He will see this color when he closes his eyes tonight and every night afterward and wonder what, if anything, it has to do with the most despicable thing he’s ever done.

May 272011
 

I first met Tammy Greenwood seven years ago. She was teaching a creative writing class at UCSD Extensions in San Diego and  I was living in the Mojave Desert.  This meant I drove 3 hours each way to attend her class.  I can think of few better testimonials to her as a teacher.

Tammy is the author of six novels and has a seventh novel in the works with Kensington.  (I’ve had the distinct pleasure of reading drafts of the new book, and it’s going to be a good one!) She has won numerous awards and grants for her writing and has taught in various universities and workshops.  I could go into specifics, but suffice to say, she’s living the dream!

Tammy combines a keen eye for details with a capacious heart, and yet somehow manages to push her stories into the gloomiest of places.   Her novels examine the tragedies of contemporary American life, with memorable characters who suffer from the curse of loving too much and being wounded by the flaws of desire and destiny.  Kids die in her novels; trains crash, families grieve over lost love and commit adultery; there are hoarders and cancer survivors and shoplifters.  Tammy’s characters hold a mirror up to the darkest corners of their being, and they never flinch from going deeper.

I’ve been fortunate to work closely with Tammy and another fine San Diego writer, Jim Ruland, in an intimate writing group we affectionately call “The Dub Club” (Dub standing for the letter ‘W’ and not the former president.)  It’s my pleasure to interview Tammy here on Numéro Cinq.

The Confluence of Rivers: An Interview with Tammy Greenwood

 by Richard Farrell

 

RJF: Place seems to matter a lot to you.  You’ve invented towns in Vermont in your novels.  Places you’ve lived seem to appear frequently in your work.  Could you talk about how you think about place, about landscapes, as you outline your writing?

Tammy Greenwood: I have described my work in the past as “auto-geographical.” What I mean by that, is that setting (for me) comes from a true place. I feel like that in order to create authentic characters, they must first inhabit an authentic world. Setting is one of the first decisions I make, sometimes even before character.

I grew up in rural Vermont, and (especially as a teenager), I was always trying to escape it. I think it’s funny, because now it is with tremendous longing that I return to Vermont again and again in my fiction.

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May 262011
 

It’s a pleasure to introduce the first play ever published on Numéro Cinq, God’s Flea by Diane Lefer (wise friend, former colleague at Vermont College of Fine Arts—in the mid-1990s, when I had a radio show, I interviewed her, still have that tape). God’s Flea is an uproarious piece of political folk theater. Set on the Arizona-Mexico border, it borrows from the tradition of carpa, a Mexican popular theatrical form something like vaudeville, full of stock characters, slapstick, broad comedy and topical comment. But it also draws plot inspiration from a 19th century Colombian short story which, in turn, draws its inspiration from folktale and legend. This is the kind of theater you don’t see on Broadway, but it makes you think about what theater is and should be. It speaks to the people, the impoverished (lots of those around these days) and oppressed; it speaks of miracles and saintliness; it tells a joke, reveals horrors, pronounces a moral lesson. Jesus and Death and Sheriff Arpaio are characters; the good man at the center of the story is a gambling addict. The staging is quick and breathless, using lighting to switch scenes; actors change costumes onstage, on-the-fly. It’s a treat. (And don’t miss Diane’s earlier contributions to the magazine: her story “The Tangerine Quandary” and her “What it’s like living here [Los Angeles]” essay.)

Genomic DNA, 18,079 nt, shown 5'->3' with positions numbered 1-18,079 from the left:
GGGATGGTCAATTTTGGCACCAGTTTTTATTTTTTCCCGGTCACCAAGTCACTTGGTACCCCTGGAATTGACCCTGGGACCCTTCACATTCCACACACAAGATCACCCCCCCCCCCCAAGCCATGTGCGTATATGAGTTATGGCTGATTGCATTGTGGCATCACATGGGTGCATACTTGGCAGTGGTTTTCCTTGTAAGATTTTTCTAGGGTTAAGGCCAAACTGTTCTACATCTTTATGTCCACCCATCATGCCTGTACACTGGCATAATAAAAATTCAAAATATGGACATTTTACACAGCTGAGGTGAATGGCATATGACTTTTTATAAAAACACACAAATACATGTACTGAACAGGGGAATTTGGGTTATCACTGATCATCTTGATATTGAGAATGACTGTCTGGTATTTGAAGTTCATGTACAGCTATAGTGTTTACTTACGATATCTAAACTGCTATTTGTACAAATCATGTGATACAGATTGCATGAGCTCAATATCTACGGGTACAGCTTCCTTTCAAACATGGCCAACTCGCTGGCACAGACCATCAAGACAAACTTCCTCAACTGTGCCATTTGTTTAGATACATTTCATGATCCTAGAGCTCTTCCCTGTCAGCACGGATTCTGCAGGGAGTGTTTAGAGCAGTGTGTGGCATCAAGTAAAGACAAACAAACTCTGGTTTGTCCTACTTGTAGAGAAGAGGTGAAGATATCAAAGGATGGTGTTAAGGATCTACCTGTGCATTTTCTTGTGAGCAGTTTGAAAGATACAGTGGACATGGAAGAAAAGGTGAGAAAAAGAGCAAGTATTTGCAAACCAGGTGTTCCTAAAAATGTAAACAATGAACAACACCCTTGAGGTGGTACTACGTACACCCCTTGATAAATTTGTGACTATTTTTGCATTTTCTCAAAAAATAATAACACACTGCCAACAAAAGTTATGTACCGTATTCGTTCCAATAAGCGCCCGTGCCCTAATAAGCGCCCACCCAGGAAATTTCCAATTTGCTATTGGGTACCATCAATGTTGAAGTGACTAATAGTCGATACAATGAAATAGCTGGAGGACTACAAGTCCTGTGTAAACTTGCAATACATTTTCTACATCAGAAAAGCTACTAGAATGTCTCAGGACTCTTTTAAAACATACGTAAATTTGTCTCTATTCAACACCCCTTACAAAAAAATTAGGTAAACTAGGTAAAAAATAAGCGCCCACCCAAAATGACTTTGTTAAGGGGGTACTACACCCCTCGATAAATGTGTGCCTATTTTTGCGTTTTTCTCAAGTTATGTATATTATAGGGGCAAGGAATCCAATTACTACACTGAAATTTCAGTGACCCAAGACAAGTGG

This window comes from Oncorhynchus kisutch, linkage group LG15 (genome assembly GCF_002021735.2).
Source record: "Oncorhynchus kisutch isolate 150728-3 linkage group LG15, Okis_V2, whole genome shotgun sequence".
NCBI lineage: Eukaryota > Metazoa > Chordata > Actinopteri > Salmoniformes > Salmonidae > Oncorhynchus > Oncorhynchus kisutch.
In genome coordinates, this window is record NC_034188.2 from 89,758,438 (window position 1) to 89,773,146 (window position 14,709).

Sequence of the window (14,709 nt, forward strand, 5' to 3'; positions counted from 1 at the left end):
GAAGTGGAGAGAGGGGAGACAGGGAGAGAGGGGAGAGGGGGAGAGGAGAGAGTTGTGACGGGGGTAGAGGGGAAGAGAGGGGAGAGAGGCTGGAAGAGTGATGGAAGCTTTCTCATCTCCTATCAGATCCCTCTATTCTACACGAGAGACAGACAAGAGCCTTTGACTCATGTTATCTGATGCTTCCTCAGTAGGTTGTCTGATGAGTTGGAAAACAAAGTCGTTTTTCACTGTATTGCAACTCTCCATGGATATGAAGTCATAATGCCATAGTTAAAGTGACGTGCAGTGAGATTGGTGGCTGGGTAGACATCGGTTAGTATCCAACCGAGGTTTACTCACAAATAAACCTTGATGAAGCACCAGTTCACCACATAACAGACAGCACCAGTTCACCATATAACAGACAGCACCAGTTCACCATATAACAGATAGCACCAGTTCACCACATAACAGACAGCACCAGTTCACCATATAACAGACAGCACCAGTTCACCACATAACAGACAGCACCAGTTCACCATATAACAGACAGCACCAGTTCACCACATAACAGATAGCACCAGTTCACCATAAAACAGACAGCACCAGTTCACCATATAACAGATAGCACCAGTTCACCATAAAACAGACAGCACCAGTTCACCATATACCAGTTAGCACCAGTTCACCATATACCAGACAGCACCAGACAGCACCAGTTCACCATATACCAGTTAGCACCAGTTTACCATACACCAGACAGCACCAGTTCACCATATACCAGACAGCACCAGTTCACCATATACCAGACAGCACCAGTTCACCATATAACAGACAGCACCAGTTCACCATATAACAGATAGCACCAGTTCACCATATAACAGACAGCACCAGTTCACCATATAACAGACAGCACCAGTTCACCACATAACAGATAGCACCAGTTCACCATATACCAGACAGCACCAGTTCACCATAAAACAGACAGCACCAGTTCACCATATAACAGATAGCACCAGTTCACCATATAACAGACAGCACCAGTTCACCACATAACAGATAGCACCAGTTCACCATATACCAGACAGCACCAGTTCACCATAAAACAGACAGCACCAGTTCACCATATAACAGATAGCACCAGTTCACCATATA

—dg

Tomás Carrasquilla Naranjo was a 19th-century Colombian author and his story “En la diestra de Dios Padre” (In the right hand of God the Father) became a classic. It’s about a humble and saintly man whose generosity to Jesus and St. Peter (in disguise, of course) earns him five wishes. I love it that the story is written in rural vernacular. I don’t relate to its piety. So when Fernando Castro asked me to create a contemporary adaptation in English, I was relieved when he agreed with my plan to transfer the action to the US-Mexico border, make the greedy sister the main character, and create a version atheists could accept while retaining the underlying values of Catholic social justice teachings. Instead of Sunday School lesson, my genre model was carpa, or Mexican vaudeville, a style known for using comedy, stock characters, and physical humor to address sociopolitical issues. In this case, immigrant rights—a movement I’ve been involved in for years.

—Diane Lefer

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God’s Flea

a play by Diane Lefer

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inspired by the classic Colombian short story,
“En la diestra de Dios Padre” by Tomás Carrasquilla Naranjo

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DOÑA GOLOSITA, greedy middleaged woman, played by a cross-dressed male, and not an attractive sight in spite of her oversize chichis